The public consciousness of the problem of misleading social-media-news is at an especially fervent period after the Russian misinformation campaign, resulting in hundreds of millions of shared Russian posts. Facebook accounts purposely aimed at posting the sensational, mixing core views with more biting, controversial ones, gained mass followings on both sides of the political spectrum. Among them were Blacktivists, Being Patriotic, Secured Borders, and LGBT United. What was shocking was their ability to mimic the tones of existing activists, although elevated them to somewhat more extreme levels. Many posts, while sensational, felt so genuine that when the accounts injected more flagrant, divisive views, followers had lost the distinction between their own agreement and acquiescence. A supporter for equality blindly became a preacher of vitriol, in attempt to maintain his alliances. The fact that Russian agents were so able to manipulate our social media to leverage virality is a signal of the shortcomings of our social tools, and the ways in which we use them.

Tweets with zero to thousands of retweets are used as examples of public perception; they share, more or less, the quality of being sensational

The problem of sensation in social media even transcends our own usage, but finds roots in journalism, the institutions on which we rely to provide what is reasonable. It is not uncommon to fall upon an article which takes tweets as a gauge of public opinion. Tweets with zero to thousands of retweets are used as examples of public perception; they share, more or less, the quality of being sensational. Without additional consideration to how widely believed the tweets are, created are articles with false representation. To note, I do not advocate for a general distrust of mainstream media. But the relationship between journalism and Twitter must not be overlooked.

Surely, Twitter and other social media have a place in politics, a field that is fundamentally social. That place, however, is not in gauging public opinion. It is not to feel the nation is in turmoil if timelines become inundated with drama. Nor is it to find developed stances on any particular topic. Opinions over social media posts, whose nature is of sensationalism and brevity, are best taken as a canvas of impressions. An intelligent post that captures the curiosity may form the start of a solid stance on an issue, but will surely call for added study. For the development of an impression in terms of idea-complexity, articles or books may suffice. For gauging how commonly embedded in thinking an impression is, polls are a good bet.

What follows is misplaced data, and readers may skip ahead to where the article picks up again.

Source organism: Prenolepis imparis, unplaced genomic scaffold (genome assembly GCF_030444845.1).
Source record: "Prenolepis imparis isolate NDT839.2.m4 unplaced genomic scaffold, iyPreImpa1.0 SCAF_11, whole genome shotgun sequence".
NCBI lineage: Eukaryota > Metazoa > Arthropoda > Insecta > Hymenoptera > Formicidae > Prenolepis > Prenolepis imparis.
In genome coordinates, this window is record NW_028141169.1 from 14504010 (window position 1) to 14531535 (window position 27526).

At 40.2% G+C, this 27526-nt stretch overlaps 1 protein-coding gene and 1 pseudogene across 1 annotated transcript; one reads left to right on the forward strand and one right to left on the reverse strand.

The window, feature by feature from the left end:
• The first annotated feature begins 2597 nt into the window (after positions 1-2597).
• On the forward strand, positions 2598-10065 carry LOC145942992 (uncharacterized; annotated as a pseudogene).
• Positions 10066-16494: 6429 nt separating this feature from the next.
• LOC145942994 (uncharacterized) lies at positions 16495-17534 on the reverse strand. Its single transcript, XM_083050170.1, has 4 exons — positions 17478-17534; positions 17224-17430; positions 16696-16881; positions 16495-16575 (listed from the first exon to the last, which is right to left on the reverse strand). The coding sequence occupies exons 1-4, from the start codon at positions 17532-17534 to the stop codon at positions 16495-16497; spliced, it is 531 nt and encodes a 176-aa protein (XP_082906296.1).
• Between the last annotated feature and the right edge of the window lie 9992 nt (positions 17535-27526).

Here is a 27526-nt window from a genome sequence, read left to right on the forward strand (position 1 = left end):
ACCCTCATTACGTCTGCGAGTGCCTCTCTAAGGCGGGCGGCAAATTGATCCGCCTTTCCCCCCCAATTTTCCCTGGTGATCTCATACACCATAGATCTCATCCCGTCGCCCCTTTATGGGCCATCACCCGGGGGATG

When a tweet or general social media post is supplemented with extended literature and hard data, such as polling, it finds its place within a sophisticated take on politics and ideas in general. Many of my own ideas are influenced by tweets, and such tweets are the reason I stay on Twitter. The idea to write of social media as a poor gauge for public opinion, for example, was sparked by a tweet.

It is impossible, and not clearly helpful, to destroy the part of human psychology that takes pleasure in the sensational, which is such because it is not typical. But if we can identify problems that arise from this psychology, and suppress them, then we may yet regain consciousness of reality. Supplementing social media posts with extended research and data is a start.

Brian Do wants social media users to know that the real world may not be as sensational as their feeds make it out to be.